Mental Health and Behaviour in school

The department for education updated the Mental Health and behaviour in schools in March. It is departmental advice and should be read along side with “Mental Health problems in children and young people” and “Counselling in schools : a blueprint for the future”. I suddenly feel like I am writing a school policy but sometimes that’s all that actually happens when new documents are sent out by the government. But in this case I actually feel like some guidance and reassurance has been given.

I think we can all agree that Mental Health has been one of the hardest challenges to keep up with in schools. Pupils are being diagnosed with various conditions, many of which staff and school are unaware of and worry about how best to support or help the students. Many students will now openly discuss their illness and the medication they are on, without feeling judged. And the list of diagnosed mental health issues seems to be getting longer.

Conduct disorders – anger management issues is a good example of this
Anxiety ( of huge variety and the one that seems to be on the rise in my experience) Depression
Hyperkinetic disorders – ADAH is one example
Attachment disorders
Eating disorders
Substance misuse
Deliberate self harm
Post traumatic stress

And of course some students have a mix of these. According to the guidance 9.8% of 5 to 16 yr olds have been diagnosed with a further 10% who haven’t. So 20% of our students in our schools have a mental health issue. However if you teach PSHE you know that the statistic is that 1 in 4 of us will have a mental health issue at some point in our life.

So back to the guidance, what do they suggest we do.
Promote positive mental health – build resilience in our pupils through:

  • a whole school approach, policies, schemes of work, PSHE lessons, assemblies etc
  • Clear policies on behaviour and bullying, an ethos expecting high standards
  • Clear system for pupils and staff so that they can raise problems
  • CPD for staff
  • Support for those who have a Mental Health problem, including working with outside agencies
  • counselling

Many schools are doing this already and this guidance just supports the hard work teachers are doing. My HoD for PSHE thrives on advice like this, it has inspired her to introduce a biannual “Good Health Week” where we look at Mindfulness, stress relieve, drink, smoke and drug talks and include Cancer and a great talk from MIND. The whole school gets involved and it has become a set date in the Calendar. It rotates with e safety week.

The guidance that I have taken, is to focus on the CPD. I feel we have awareness but staff don’t know how best to support. We want to get the best grades for the student but how much do you push a student that you know has expressed suicial thoughts? Staff are so concerned that they are going to put their foot in it and say the wrong thing that sometimes they don’t say anything. They encourage but are perhaps not realistic enough. Pupils need support but they need preparation for the real world and if in school we keep saying ” don’t worry, you don’t have to hand in that piece of homework, I know you have a lot going on”, is that helpful for the pupils GCSE, A Level or work?   It’s a balancing act and one that staff are desperate for guidance with. This is where working with outside agencies is vital.  On page 16 of the document, they have introduced a SDQ ( strengths and difficulties questionnaire) to aid with referrals. Something I will be asking the school nursing team to look into and see how we can use this in our school. Hopefully it will give us some guidance on how to best support / push / encourage our students without effecting their mental health, but will also speed up the waiting time for students to be assessed by CAMH.1 in 3 colours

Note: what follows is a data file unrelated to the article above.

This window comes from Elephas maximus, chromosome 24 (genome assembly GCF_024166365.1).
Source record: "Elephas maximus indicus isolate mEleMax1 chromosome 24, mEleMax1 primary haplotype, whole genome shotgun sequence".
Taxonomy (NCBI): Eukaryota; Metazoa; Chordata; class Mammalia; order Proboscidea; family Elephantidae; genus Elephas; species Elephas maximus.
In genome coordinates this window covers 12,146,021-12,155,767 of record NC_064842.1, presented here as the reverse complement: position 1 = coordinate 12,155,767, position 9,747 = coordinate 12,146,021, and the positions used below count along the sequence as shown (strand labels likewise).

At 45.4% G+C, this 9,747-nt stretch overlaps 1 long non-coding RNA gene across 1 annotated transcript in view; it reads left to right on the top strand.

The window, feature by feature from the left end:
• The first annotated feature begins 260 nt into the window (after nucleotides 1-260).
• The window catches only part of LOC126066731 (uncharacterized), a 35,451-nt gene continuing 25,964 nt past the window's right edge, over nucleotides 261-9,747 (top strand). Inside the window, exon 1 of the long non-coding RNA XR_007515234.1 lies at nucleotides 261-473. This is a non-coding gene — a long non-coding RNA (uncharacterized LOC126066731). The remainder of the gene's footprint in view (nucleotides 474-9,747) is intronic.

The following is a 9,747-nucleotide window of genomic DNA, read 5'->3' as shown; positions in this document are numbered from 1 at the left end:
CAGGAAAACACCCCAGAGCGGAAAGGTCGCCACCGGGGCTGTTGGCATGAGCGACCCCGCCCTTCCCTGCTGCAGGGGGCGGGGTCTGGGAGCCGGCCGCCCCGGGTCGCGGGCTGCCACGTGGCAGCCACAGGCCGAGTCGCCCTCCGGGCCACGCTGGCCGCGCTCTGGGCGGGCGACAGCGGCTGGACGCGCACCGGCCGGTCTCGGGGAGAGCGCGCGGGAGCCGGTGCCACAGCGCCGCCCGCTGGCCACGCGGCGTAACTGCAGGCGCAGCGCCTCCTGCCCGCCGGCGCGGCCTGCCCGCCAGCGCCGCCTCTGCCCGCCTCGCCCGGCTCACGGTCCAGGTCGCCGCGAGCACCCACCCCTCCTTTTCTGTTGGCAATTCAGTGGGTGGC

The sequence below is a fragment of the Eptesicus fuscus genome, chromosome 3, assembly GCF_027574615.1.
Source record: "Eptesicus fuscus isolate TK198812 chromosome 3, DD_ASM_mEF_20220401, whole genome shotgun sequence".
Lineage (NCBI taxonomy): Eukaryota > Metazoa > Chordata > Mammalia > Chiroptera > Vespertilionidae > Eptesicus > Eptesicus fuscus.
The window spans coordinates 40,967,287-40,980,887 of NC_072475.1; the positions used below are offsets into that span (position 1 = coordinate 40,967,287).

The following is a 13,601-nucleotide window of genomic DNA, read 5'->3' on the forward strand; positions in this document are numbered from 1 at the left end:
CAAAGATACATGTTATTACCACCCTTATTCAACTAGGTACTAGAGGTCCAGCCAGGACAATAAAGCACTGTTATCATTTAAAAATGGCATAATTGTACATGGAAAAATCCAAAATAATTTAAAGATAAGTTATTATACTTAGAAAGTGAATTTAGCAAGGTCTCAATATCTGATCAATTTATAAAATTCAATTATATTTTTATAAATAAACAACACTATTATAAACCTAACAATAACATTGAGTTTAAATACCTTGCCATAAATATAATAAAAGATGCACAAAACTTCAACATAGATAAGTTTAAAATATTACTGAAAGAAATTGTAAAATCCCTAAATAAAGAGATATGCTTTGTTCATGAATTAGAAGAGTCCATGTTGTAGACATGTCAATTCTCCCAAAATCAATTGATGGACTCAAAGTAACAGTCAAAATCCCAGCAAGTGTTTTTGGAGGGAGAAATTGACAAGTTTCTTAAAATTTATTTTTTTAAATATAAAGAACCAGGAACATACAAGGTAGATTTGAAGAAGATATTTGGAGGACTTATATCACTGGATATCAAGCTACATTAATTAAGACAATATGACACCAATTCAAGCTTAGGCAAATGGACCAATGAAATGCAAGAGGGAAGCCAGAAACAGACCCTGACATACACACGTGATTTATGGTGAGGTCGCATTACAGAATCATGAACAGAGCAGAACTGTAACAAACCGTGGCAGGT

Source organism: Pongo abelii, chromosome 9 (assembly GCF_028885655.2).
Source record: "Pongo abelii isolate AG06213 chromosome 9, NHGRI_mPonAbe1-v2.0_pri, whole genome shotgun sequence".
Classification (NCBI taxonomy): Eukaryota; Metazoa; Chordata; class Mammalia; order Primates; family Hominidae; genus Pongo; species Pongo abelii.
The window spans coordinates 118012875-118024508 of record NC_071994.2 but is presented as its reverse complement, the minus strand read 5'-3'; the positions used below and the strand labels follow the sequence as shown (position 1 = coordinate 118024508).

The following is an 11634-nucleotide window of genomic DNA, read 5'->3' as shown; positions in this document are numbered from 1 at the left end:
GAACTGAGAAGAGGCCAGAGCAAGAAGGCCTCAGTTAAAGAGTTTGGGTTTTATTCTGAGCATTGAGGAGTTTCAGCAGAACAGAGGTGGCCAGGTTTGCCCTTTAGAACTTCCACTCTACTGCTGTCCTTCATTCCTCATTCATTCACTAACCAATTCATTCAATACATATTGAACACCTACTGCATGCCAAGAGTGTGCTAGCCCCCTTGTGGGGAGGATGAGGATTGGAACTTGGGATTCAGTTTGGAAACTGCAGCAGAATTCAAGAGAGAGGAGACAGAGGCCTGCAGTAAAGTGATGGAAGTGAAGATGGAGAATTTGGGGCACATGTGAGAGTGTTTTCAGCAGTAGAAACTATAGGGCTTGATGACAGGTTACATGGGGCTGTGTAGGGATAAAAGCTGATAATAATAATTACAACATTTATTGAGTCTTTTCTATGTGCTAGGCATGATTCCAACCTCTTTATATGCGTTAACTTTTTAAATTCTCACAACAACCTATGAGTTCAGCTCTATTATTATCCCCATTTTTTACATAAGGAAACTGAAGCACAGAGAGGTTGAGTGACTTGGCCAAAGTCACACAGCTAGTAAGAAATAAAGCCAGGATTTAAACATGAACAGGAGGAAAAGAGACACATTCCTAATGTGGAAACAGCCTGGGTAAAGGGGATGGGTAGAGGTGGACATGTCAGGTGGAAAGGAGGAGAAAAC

There are so many great web sites for advice with Mental Health. The two that I have found most useful are youngminds and MIND. In fact I ran the marathon two years ago ( well walked a bit) to raise money for MIND. The main reason I wanted to raise money was for those who live with or are best friends of someone suffering. For the 20% who suffer from a mental health issue there are friends, siblings or dependants. They need support just as much. So for a class of 30 pupils, say 6 suffer at some point and say they have 2 friends each and 2 of your class have a sibling who may be suffering, then that could be 2/3rd of your class effected by Mental health issues in some way. I realise I have generalized a lot here, but I think it makes my point.

As a school we try to the best for all children. Training is therefore the next stage and one that I am focusing on.

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Assistant Head ( DSL) at a boarding school. Interested in all PSHE and safeguarding topics.

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